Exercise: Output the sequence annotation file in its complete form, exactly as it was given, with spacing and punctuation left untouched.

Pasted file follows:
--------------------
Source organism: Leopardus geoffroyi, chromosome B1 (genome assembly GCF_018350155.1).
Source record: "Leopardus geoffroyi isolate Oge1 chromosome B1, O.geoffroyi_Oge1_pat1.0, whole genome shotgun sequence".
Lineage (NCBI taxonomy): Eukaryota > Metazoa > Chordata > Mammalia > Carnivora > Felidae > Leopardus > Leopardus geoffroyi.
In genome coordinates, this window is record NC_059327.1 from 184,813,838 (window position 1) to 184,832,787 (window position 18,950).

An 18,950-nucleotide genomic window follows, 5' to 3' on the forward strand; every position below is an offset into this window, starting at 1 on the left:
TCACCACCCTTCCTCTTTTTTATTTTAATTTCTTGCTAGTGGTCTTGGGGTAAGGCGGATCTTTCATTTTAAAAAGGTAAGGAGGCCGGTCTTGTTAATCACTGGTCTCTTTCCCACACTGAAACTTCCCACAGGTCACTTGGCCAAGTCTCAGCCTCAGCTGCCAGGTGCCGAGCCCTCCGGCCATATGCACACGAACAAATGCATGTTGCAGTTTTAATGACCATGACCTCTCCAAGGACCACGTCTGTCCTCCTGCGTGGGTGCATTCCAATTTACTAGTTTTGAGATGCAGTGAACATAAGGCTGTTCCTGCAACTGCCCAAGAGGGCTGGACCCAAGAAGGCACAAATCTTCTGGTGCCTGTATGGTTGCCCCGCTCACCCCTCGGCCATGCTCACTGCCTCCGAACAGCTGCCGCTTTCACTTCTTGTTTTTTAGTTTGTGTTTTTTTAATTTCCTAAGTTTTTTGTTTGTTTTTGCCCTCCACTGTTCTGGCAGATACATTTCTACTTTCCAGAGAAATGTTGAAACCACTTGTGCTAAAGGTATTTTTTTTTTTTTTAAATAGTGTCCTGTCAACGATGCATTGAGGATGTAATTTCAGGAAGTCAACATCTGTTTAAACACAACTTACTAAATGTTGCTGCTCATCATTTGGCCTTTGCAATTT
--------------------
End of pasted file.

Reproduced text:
Source organism: Leopardus geoffroyi, chromosome B1 (genome assembly GCF_018350155.1).
Source record: "Leopardus geoffroyi isolate Oge1 chromosome B1, O.geoffroyi_Oge1_pat1.0, whole genome shotgun sequence".
Lineage (NCBI taxonomy): Eukaryota > Metazoa > Chordata > Mammalia > Carnivora > Felidae > Leopardus > Leopardus geoffroyi.
In genome coordinates, this window is record NC_059327.1 from 184,813,838 (window position 1) to 184,832,787 (window position 18,950).

An 18,950-nucleotide genomic window follows, 5' to 3' on the forward strand; every position below is an offset into this window, starting at 1 on the left:
TCACCACCCTTCCTCTTTTTTATTTTAATTTCTTGCTAGTGGTCTTGGGGTAAGGCGGATCTTTCATTTTAAAAAGGTAAGGAGGCCGGTCTTGTTAATCACTGGTCTCTTTCCCACACTGAAACTTCCCACAGGTCACTTGGCCAAGTCTCAGCCTCAGCTGCCAGGTGCCGAGCCCTCCGGCCATATGCACACGAACAAATGCATGTTGCAGTTTTAATGACCATGACCTCTCCAAGGACCACGTCTGTCCTCCTGCGTGGGTGCATTCCAATTTACTAGTTTTGAGATGCAGTGAACATAAGGCTGTTCCTGCAACTGCCCAAGAGGGCTGGACCCAAGAAGGCACAAATCTTCTGGTGCCTGTATGGTTGCCCCGCTCACCCCTCGGCCATGCTCACTGCCTCCGAACAGCTGCCGCTTTCACTTCTTGTTTTTTAGTTTGTGTTTTTTTAATTTCCTAAGTTTTTTGTTTGTTTTTGCCCTCCACTGTTCTGGCAGATACATTTCTACTTTCCAGAGAAATGTTGAAACCACTTGTGCTAAAGGTATTTTTTTTTTTTTTAAATAGTGTCCTGTCAACGATGCATTGAGGATGTAATTTCAGGAAGTCAACATCTGTTTAAACACAACTTACTAAATGTTGCTGCTCATCATTTGGCCTTTGCAATTT